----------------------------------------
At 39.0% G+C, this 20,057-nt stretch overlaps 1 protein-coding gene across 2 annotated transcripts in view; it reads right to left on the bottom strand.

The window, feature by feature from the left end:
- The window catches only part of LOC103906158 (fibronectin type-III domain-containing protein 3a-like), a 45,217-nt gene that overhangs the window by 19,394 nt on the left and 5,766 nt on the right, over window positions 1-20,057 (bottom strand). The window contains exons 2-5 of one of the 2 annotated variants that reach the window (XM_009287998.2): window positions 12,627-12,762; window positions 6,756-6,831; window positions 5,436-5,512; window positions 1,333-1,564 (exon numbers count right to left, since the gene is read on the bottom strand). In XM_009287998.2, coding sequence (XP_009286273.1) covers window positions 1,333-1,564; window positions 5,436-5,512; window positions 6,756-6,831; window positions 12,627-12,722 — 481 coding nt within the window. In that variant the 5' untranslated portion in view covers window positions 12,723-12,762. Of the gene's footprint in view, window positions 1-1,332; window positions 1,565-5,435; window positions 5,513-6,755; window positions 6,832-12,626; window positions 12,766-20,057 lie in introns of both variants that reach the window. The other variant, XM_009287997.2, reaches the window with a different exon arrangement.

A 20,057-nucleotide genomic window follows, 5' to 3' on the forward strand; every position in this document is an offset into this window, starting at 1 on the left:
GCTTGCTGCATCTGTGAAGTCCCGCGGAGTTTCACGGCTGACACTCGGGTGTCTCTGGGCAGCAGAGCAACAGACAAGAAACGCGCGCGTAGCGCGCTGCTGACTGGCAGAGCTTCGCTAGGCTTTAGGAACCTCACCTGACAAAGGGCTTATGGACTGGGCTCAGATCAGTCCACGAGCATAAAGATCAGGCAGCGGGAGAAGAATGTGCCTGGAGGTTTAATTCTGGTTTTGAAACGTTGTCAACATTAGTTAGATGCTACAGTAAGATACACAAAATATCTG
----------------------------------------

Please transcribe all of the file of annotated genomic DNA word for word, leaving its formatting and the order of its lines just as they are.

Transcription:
At 39.0% G+C, this 20,057-nt stretch overlaps 1 protein-coding gene across 2 annotated transcripts in view; it reads right to left on the bottom strand.

The window, feature by feature from the left end:
- The window catches only part of LOC103906158 (fibronectin type-III domain-containing protein 3a-like), a 45,217-nt gene that overhangs the window by 19,394 nt on the left and 5,766 nt on the right, over window positions 1-20,057 (bottom strand). The window contains exons 2-5 of one of the 2 annotated variants that reach the window (XM_009287998.2): window positions 12,627-12,762; window positions 6,756-6,831; window positions 5,436-5,512; window positions 1,333-1,564 (exon numbers count right to left, since the gene is read on the bottom strand). In XM_009287998.2, coding sequence (XP_009286273.1) covers window positions 1,333-1,564; window positions 5,436-5,512; window positions 6,756-6,831; window positions 12,627-12,722 — 481 coding nt within the window. In that variant the 5' untranslated portion in view covers window positions 12,723-12,762. Of the gene's footprint in view, window positions 1-1,332; window positions 1,565-5,435; window positions 5,513-6,755; window positions 6,832-12,626; window positions 12,766-20,057 lie in introns of both variants that reach the window. The other variant, XM_009287997.2, reaches the window with a different exon arrangement.

A 20,057-nucleotide genomic window follows, 5' to 3' on the forward strand; every position in this document is an offset into this window, starting at 1 on the left:
GCTTGCTGCATCTGTGAAGTCCCGCGGAGTTTCACGGCTGACACTCGGGTGTCTCTGGGCAGCAGAGCAACAGACAAGAAACGCGCGCGTAGCGCGCTGCTGACTGGCAGAGCTTCGCTAGGCTTTAGGAACCTCACCTGACAAAGGGCTTATGGACTGGGCTCAGATCAGTCCACGAGCATAAAGATCAGGCAGCGGGAGAAGAATGTGCCTGGAGGTTTAATTCTGGTTTTGAAACGTTGTCAACATTAGTTAGATGCTACAGTAAGATACACAAAATATCTG